Guide to POTS

Hoping this makes a confusing chronic illness diagnosis easier

POTS and College

Disclaimer: I am not a medical or a legal professional, please consult them if you need them. I am just going to clarify that I am a teacher so I am speaking from both a teaching perspective and a student perspective who has gone through this.

When I was looking at colleges online schooling was not really a thing or the ones that were available did not have a good reputation. By the time I was going to grad school it seemed like every college was offering at least some online classes.

With online classes I think it’s much easier to manage POTS symptoms but online can be hard for people. Online programs there are generally two options: synchronous and asynchronous. 


Synchronous means that you’re going at the pace of the class, probably having a weekly zoom meeting where class time would be. This would allow you to take your classes from home but you would be on schedule, which could help you stay on track but could interfere with times you need to rest or have doctor’s appointment. 


Asynchronous means you’re going at your own pace, this could be pre recorded lectures or mostly reading based. This would also allow you to work around your schedule and do work when you feel your best. You need to be very self-disciplined for this though, there is no timeline and most of the time professors only grade assignments, not giving too much feedback.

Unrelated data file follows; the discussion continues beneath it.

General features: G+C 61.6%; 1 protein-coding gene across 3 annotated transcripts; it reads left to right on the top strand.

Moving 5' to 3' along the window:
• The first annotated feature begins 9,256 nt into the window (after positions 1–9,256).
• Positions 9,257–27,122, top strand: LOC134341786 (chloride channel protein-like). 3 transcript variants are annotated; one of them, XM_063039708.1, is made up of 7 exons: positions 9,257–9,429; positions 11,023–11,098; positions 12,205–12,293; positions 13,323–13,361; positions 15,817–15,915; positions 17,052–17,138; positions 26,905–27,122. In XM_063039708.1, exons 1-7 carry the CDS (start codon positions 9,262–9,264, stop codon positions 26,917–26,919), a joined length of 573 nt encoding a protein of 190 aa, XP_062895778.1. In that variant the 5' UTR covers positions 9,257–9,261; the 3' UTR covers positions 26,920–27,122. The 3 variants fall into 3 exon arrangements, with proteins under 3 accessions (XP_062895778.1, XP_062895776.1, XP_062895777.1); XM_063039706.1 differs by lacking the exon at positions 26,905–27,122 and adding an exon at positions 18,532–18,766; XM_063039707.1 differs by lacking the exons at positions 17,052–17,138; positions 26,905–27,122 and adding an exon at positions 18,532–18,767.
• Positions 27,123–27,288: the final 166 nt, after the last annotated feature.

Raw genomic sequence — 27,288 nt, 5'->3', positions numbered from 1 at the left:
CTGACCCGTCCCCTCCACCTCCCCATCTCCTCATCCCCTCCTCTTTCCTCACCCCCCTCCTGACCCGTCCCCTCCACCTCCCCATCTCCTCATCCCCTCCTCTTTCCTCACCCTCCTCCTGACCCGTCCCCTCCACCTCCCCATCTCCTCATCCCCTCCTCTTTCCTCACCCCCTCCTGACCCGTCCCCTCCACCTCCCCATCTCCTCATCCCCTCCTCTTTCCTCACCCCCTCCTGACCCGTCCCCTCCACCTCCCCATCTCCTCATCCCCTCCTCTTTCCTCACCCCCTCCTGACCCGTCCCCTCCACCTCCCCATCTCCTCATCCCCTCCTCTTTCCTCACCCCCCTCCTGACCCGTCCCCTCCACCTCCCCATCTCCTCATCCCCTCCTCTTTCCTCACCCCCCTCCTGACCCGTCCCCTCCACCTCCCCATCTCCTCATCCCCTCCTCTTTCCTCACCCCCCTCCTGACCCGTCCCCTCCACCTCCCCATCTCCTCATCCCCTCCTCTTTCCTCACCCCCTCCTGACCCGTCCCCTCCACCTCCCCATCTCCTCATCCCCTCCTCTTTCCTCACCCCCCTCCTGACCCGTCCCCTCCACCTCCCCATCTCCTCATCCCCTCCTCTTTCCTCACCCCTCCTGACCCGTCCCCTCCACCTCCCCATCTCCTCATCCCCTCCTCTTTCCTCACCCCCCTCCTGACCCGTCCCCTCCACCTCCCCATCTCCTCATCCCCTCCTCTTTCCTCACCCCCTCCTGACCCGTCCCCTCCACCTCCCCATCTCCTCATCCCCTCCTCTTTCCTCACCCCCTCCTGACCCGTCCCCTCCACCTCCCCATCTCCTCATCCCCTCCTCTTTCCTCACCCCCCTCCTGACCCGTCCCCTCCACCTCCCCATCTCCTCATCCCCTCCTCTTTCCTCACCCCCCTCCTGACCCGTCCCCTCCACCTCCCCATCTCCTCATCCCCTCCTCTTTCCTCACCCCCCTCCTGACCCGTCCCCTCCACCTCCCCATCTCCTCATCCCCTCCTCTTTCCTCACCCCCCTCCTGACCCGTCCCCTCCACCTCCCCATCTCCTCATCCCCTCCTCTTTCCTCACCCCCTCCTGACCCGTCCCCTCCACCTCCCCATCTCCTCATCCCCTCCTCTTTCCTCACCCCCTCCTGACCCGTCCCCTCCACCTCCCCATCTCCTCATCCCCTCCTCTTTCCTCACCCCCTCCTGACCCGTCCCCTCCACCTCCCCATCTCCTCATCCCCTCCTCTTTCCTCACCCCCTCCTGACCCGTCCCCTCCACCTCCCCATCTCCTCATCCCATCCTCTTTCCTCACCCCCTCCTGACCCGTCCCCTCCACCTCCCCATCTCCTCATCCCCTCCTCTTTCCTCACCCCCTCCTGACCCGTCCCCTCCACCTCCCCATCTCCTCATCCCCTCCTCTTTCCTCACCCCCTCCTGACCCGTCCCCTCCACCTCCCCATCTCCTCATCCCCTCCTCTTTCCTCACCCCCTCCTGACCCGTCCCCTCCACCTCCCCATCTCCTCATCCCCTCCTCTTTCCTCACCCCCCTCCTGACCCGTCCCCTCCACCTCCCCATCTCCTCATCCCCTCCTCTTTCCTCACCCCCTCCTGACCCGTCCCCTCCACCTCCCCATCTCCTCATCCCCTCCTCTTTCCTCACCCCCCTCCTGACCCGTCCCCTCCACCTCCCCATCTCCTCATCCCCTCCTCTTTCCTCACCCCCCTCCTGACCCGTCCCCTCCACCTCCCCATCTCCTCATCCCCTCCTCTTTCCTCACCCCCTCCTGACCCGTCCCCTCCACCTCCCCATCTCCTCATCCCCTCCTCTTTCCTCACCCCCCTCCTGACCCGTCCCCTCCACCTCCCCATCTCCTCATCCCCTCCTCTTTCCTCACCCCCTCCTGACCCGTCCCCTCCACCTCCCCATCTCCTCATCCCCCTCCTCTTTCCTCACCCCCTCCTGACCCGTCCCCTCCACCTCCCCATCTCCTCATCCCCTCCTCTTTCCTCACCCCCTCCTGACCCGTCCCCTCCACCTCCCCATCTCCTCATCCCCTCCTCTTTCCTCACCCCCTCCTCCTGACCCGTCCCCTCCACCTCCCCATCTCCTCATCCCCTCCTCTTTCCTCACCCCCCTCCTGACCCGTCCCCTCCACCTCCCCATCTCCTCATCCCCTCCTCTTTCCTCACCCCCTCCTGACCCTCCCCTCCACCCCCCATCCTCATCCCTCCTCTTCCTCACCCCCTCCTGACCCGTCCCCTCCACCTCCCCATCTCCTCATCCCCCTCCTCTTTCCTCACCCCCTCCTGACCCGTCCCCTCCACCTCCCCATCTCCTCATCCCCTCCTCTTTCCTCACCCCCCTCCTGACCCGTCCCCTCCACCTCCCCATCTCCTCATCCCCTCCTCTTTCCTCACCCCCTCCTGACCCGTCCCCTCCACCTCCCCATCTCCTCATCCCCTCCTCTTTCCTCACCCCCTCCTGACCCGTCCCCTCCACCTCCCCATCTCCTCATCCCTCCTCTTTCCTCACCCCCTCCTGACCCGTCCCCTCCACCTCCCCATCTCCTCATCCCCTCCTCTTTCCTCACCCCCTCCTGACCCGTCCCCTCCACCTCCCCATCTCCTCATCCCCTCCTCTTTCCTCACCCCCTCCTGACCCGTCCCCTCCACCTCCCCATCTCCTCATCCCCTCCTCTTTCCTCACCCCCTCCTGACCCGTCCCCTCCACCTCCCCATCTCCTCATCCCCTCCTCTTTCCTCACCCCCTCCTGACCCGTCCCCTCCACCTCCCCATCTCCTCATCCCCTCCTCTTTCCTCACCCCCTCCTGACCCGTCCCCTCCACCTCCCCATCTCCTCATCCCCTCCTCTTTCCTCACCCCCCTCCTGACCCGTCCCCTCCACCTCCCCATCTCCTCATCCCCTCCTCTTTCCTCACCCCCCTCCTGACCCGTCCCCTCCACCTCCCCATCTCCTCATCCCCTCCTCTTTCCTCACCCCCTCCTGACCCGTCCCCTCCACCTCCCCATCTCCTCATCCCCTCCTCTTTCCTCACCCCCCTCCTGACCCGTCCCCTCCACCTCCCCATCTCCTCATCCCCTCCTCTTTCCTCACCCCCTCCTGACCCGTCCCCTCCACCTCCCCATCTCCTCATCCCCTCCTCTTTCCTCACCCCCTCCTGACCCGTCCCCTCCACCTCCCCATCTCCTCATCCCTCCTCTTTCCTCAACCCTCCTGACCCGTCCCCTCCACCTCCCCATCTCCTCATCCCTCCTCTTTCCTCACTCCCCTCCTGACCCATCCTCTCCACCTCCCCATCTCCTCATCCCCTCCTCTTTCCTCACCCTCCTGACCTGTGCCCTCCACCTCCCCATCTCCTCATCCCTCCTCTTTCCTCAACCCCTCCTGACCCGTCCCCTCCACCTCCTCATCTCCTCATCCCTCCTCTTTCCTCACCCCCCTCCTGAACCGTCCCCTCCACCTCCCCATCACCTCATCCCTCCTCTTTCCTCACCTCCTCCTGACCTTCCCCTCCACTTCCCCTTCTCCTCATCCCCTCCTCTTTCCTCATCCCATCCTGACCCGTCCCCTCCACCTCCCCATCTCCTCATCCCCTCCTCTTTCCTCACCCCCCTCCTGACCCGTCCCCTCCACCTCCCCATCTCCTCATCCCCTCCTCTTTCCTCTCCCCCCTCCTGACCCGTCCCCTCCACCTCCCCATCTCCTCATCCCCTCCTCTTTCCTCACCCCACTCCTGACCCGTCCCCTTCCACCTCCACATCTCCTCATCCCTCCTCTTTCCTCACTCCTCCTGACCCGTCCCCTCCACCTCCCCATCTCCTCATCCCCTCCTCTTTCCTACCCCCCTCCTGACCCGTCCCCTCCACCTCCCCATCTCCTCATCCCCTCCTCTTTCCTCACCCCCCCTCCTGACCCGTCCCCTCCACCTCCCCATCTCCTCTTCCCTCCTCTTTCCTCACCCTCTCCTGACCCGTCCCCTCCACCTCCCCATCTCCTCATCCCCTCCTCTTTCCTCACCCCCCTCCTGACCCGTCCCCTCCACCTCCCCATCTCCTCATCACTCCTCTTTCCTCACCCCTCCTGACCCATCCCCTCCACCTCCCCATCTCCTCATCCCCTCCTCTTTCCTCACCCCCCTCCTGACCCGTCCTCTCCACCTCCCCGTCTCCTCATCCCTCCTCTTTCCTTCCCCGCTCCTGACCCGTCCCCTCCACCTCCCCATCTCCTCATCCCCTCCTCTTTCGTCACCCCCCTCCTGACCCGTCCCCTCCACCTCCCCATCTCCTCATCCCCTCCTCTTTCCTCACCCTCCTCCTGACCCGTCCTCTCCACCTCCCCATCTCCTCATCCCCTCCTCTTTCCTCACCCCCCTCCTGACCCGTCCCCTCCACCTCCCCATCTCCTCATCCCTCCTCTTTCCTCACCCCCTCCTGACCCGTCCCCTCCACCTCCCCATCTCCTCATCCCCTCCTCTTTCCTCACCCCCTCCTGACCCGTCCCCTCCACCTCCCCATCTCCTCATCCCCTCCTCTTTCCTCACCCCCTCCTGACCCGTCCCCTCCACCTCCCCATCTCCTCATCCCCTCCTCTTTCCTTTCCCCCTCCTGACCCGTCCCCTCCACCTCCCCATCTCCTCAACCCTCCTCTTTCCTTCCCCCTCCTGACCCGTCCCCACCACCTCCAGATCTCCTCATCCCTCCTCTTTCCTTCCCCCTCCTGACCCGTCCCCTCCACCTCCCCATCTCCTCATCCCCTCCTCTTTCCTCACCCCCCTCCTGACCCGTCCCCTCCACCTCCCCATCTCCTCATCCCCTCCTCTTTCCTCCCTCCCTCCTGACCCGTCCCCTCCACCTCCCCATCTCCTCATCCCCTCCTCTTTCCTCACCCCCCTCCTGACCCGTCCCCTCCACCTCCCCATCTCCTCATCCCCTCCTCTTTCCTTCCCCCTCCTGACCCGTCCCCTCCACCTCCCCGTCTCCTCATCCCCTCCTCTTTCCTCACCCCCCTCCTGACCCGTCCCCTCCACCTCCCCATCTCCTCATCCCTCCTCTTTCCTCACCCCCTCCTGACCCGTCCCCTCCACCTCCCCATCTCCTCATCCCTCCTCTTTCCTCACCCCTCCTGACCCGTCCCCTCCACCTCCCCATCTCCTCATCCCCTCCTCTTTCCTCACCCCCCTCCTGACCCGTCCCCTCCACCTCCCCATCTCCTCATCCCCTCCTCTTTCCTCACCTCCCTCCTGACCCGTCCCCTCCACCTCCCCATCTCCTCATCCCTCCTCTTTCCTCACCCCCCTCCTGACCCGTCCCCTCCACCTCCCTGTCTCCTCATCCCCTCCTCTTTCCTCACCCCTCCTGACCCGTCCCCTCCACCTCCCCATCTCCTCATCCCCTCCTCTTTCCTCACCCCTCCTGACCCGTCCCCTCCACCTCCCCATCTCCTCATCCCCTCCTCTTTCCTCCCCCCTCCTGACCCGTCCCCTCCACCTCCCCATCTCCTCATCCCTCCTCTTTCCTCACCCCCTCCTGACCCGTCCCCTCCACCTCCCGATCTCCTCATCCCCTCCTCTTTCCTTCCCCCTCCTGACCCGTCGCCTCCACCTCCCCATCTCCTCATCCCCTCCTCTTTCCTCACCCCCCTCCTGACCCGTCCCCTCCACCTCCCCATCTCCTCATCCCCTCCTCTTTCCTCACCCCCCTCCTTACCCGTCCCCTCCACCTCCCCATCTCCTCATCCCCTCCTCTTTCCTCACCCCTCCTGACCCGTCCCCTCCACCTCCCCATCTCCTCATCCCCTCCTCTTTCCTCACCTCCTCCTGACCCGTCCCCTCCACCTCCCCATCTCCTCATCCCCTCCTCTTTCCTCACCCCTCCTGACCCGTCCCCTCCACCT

Suggestion for Online College

Make sure when picking an online course you pick the one that works best for your learning. If you’re thinking about doing one or the other but have no experience, I would suggest trying a cheaper one at a junior college or community college to see if it’s a style you like before signing up for 4 years of it.

In Person

In person college can be wonderful but challenging. I did in person schooling for both my undergrad and graduate programs because that is how I learn best and what was available at the time. While I loved my undergrad experience in person and living on campus but it was challenging. 

I have since done some online classes and found that they can be hit or miss in terms of content and work expected. I loved my in person undergrad schooling because of the social interactions I had. For grad school I would have loved to do online schooling but it wasn’t an option at the time. It would have saved me a 3 hour commute every weekend and once a week.


There are so many personal choices that go into choosing a college. What I tell my students and most parents will tell their students is that if you make the wrong choice you can always transfer. There are really no wrong choices when furthering your education unless it is something you really don’t want to do or something you will not see through.

Leave a Reply

Your email address will not be published. Required fields are marked *